• F25C1/12Producing ice by freezing water on cooled surfaces, e.g. to form slabs
    • F25C1/14Producing ice by freezing water on cooled surfaces, e.g. to form slabs to form thin sheets which are removed by scraping or wedging, e.g. in the form of flakes
    • F25C1/142Producing ice by freezing water on cooled surfaces, e.g. to form slabs to form thin sheets which are removed by scraping or wedging, e.g. in the form of flakes from the outer walls of cooled bodies
    • FMECHANICAL ENGINEERING; LIGHTING; HEATING; WEAPONS; BLASTING
    • F28HEAT EXCHANGE IN GENERAL
    • F28FDETAILS OF HEAT-EXCHANGE AND HEAT-TRANSFER APPARATUS, OF GENERAL APPLICATION
    • F28F19/00Preventing the formation of deposits or corrosion, e.g. by using filters or scrapers
    • F28F19/008Preventing the formation of deposits or corrosion, e.g. by using filters or scrapers by using scrapers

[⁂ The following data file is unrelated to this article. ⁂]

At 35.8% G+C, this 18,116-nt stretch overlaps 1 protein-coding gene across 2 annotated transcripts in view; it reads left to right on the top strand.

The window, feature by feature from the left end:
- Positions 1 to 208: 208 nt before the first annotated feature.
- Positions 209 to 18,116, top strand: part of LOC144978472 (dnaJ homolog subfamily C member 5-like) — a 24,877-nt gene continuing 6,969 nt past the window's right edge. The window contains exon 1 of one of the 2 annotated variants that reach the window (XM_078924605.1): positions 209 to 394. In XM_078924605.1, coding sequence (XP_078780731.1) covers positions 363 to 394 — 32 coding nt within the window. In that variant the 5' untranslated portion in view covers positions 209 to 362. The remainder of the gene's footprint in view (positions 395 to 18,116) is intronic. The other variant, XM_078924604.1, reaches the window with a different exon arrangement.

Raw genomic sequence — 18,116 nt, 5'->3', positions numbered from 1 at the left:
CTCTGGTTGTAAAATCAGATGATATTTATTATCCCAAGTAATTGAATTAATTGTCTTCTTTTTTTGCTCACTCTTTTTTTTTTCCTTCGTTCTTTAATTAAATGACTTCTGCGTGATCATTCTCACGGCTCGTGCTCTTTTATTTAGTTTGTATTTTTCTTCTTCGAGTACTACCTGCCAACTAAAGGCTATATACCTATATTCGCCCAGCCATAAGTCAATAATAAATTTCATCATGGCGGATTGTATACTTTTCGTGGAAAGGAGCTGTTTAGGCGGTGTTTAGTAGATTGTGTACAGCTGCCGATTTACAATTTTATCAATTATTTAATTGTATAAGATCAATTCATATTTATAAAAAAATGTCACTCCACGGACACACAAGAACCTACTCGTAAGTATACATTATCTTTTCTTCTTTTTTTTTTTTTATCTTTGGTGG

• YGENERAL TAGGING OF NEW TECHNOLOGICAL DEVELOPMENTS; GENERAL TAGGING OF CROSS-SECTIONAL TECHNOLOGIES SPANNING OVER SEVERAL SECTIONS OF THE IPC; TECHNICAL SUBJECTS COVERED BY FORMER USPC CROSS-REFERENCE ART COLLECTIONS [XRACs] AND DIGESTS
    • Y10TECHNICAL SUBJECTS COVERED BY FORMER USPC
    • Y10STECHNICAL SUBJECTS COVERED BY FORMER USPC CROSS-REFERENCE ART COLLECTIONS [XRACs] AND DIGESTS
    • Y10S165/00Heat exchange
    • Y10S165/076Heat exchange with scraper for removing product from heat transfer surface
    • Y10S165/08Plural scrapers for spaced shelves or chambers

Abstract